Generally speaking, relevant experience is the primary evaluation criterion.  Prospective clients should seek a prison consulting firm that has consultants who have spent time in or worked for a prison system in which the client will be incarcerated.  It would also be a good idea for the consultant to have spent time at the security level where the client is likely to be housed.  And several years of experience doesn’t hurt.  Five years of experience is good, but ten or more is great.  A consultant having a legal background is certainly a plus, too.  Regardless of any specific experience, the client needs to feel as though the consultant knows what they are talking about, and that they are someone the client can connect with and trust.  This connection might be the most important factor of all.

Are There Any Notable Prison Consulting Firms?

There are several notable firms in this arena.  Executive Prison Consultants is perhaps the best from a prison preparation and in-prison experience standpoint.  Through the experience of their nine qualified prison consultants — who have served time at all levels of security — they have proved to be effective at fulfilling client objectives (both pre-incarceration and during incarceration).  One highlight of this firm is that they are known to be immediately available to clients’ families when emergencies present themselves.  They also are particularly effective at handling prison disciplinary matters for their incarcerated clients.

The Law Offices of Alan Ellis are also very good at handling in-prison issues for their clients.  When it comes to motivating prison officials to do or not do something (e.g., transfers, expunging prison disciplinary findings, etc.) they are probably the best in the field.  Being, perhaps, the best, they are certainly not inexpensive.  A former Federal Bureau of Prisons Associate Director and BOP Western Regional Designator consult with the firm on in-prison matters.  Thus, they have a significant amount of experience from the prison official standpoint.

What Do Prison Consultants Cost?

The rates of prison consultants vary significantly.  This often depends upon their experience and how they package various services (e.g., prison preparation plus in-prison assistance would cost more than simply handling a prison disciplinary matter).  Executive Prison Consultants charges in the ballpark of $5,000-$6,000 for their prison preparation services (coined their “Defendant Services”).  This includes plea agreement analysis for a minimal incarceration period, prison placement, self-surrender status, security ratings, restitution/fine amounts, additional time to finalize family affairs, and agreements for the prosecution recommending residential drug program placement.  Also included is a full-scale prison orientation and education program that acclimatizes soon-to-be inmates to life in prison.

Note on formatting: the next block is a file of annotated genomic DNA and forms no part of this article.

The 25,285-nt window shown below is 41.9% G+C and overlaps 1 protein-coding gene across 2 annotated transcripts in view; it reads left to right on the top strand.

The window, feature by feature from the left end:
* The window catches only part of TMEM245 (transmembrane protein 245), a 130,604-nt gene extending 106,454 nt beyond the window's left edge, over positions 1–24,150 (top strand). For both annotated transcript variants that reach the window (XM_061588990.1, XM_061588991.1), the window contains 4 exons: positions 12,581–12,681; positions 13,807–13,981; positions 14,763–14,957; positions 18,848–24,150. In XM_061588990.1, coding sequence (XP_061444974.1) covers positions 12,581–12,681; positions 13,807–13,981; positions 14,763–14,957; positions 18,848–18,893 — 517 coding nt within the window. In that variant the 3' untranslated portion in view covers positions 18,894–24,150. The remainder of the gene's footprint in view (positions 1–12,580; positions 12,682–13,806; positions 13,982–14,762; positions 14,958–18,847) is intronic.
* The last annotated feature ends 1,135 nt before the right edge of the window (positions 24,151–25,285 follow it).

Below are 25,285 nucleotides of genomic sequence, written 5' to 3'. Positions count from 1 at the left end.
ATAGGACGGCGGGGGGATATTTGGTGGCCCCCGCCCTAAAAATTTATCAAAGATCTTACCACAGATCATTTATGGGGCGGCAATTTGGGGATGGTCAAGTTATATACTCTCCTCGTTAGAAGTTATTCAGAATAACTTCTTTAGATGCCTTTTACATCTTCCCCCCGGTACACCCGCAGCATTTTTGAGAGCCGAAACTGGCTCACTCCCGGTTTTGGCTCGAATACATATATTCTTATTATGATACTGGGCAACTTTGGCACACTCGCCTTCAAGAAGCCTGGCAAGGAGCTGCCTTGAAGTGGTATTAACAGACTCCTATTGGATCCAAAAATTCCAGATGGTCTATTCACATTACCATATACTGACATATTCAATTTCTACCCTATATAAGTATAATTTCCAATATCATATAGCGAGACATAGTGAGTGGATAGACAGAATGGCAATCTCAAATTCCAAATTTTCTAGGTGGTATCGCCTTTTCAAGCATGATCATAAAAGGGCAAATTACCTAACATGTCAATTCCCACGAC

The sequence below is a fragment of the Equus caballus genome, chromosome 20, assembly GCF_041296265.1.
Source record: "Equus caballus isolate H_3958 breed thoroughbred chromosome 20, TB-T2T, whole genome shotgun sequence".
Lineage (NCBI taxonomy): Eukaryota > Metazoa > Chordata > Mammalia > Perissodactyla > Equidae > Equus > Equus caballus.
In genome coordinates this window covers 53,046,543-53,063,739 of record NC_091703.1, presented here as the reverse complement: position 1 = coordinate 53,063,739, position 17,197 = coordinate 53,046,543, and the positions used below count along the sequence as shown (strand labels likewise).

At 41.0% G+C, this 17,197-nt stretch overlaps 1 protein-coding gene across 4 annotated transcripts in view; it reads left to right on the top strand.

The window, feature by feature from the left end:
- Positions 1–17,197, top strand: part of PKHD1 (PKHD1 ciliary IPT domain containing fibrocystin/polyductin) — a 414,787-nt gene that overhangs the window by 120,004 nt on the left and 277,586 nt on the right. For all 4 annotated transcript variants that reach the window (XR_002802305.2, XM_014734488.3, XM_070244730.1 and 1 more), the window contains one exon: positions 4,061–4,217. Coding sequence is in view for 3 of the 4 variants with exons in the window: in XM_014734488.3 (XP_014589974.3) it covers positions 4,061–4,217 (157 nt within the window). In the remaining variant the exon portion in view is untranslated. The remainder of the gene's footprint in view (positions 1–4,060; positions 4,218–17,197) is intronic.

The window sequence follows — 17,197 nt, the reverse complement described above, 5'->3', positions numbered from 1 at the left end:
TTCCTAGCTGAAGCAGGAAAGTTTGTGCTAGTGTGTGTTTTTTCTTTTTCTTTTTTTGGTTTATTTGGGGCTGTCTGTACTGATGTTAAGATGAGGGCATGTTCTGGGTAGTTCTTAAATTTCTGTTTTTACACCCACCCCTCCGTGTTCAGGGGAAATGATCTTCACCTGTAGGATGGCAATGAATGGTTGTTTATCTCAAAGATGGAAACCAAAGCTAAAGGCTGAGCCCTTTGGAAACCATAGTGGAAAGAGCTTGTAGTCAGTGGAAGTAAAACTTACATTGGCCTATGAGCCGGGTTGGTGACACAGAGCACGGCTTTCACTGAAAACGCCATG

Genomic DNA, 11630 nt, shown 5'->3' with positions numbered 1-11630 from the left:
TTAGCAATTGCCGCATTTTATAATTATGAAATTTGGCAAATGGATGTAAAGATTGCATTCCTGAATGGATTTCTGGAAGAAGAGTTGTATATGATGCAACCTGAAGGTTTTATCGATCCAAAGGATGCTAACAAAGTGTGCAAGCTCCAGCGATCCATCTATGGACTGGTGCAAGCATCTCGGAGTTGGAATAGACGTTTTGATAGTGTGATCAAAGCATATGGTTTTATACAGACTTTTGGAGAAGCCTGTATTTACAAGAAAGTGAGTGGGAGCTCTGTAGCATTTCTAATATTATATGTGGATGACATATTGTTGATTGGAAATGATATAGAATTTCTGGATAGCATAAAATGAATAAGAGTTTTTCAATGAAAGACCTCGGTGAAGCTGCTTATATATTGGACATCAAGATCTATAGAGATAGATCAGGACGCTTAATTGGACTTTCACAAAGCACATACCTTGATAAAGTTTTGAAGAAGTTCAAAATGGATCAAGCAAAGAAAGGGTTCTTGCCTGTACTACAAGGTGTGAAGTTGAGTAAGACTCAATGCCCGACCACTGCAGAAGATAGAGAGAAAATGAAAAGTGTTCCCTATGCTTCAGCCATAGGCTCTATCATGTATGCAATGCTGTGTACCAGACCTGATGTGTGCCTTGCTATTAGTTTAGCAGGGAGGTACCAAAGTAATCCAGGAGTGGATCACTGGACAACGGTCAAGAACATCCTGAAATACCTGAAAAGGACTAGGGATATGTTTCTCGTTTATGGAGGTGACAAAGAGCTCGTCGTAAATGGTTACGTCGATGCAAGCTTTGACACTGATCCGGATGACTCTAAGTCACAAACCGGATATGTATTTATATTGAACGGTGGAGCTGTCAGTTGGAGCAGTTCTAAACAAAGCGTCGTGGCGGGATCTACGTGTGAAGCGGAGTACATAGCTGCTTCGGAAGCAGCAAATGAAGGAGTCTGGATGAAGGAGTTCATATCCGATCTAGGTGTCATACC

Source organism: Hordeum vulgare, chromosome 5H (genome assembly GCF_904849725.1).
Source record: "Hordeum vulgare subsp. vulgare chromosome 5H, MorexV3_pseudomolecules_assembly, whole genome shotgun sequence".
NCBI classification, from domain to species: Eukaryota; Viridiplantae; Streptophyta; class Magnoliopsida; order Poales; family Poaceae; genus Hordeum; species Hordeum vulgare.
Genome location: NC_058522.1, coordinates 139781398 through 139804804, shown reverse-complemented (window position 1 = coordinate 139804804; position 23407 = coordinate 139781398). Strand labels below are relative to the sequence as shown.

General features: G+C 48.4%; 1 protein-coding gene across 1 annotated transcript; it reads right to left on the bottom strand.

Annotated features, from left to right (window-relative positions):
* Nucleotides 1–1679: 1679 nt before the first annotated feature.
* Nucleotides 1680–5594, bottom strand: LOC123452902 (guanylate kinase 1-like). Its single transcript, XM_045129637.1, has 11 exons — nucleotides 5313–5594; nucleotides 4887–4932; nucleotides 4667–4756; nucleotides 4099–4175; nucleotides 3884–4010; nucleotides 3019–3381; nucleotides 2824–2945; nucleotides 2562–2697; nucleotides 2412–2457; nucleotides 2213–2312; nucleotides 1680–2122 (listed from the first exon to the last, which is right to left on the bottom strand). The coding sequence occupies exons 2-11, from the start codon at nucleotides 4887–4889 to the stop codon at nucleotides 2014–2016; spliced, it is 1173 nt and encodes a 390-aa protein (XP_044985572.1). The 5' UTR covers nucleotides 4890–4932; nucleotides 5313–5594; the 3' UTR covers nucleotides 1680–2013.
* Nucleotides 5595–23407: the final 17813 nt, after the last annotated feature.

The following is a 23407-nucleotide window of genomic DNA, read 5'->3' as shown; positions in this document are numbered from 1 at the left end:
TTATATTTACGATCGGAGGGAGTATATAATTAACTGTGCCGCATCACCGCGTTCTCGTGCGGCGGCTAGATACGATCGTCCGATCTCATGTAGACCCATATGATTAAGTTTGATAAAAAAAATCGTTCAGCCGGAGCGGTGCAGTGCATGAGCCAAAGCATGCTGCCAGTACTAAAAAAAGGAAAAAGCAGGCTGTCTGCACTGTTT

Other firms prefer to bill by an hourly rate regardless of whether the services fall within the pre-prison or in-prison realm.  National Prison and Sentencing Consultants charges $195 to $550 per hour, depending upon the work being performed (they also offer task-specific pricing).  Jack Donson, a former Federal Bureau of Prisons Case Manager and the president of My Federal Prison Consultants charges $200 per hour for services rendered.

For their in-prison services (“Inmate Services”) Executive Prison Consultants charges $500-$2,500 when multiple services are requested.  If they are only being retained for a single function, they tend to charge in the $750-$800 range.  The average cost when multiple issues are considered is around $1,500.  Prison disciplinary matters, transfers, medical intervention, and administrative remedies fall within this category of services.  Richard Zaranek, president of Executive Prison Consultants, states that the average client fee in 2011 was $1,300 for in-prison matters.

And still, some prison consulting firms charge based on the service.  Jail Time Consulting charges $650 for work leading to a prison transfer.  National Prison and Sentencing Consultants charges $2,500-$3,500 for their pre-surrender incarceration services (prison preparation).  And Federal Prison Consulting Services charges $3,500-$5,000 for their Residential Drug Abuse Program (RDAP) evaluation, Pre-Sentence Investigation Report (PSI) review, and prison placement options.

Are They Worth It?

The short answer is probably yes.  If the client has the funds to retain a competent prison consultant, it is probably worth the money.  To many, the decision comes down to a quality of life issue.  Prison consultants help white-collar offenders understand the prison environment and slide into it with as little adverse attention as possible.  They help them to adapt.  And when problems do occur (and they will regardless of a person’s prior experiences) prison consultants can help to resolve them.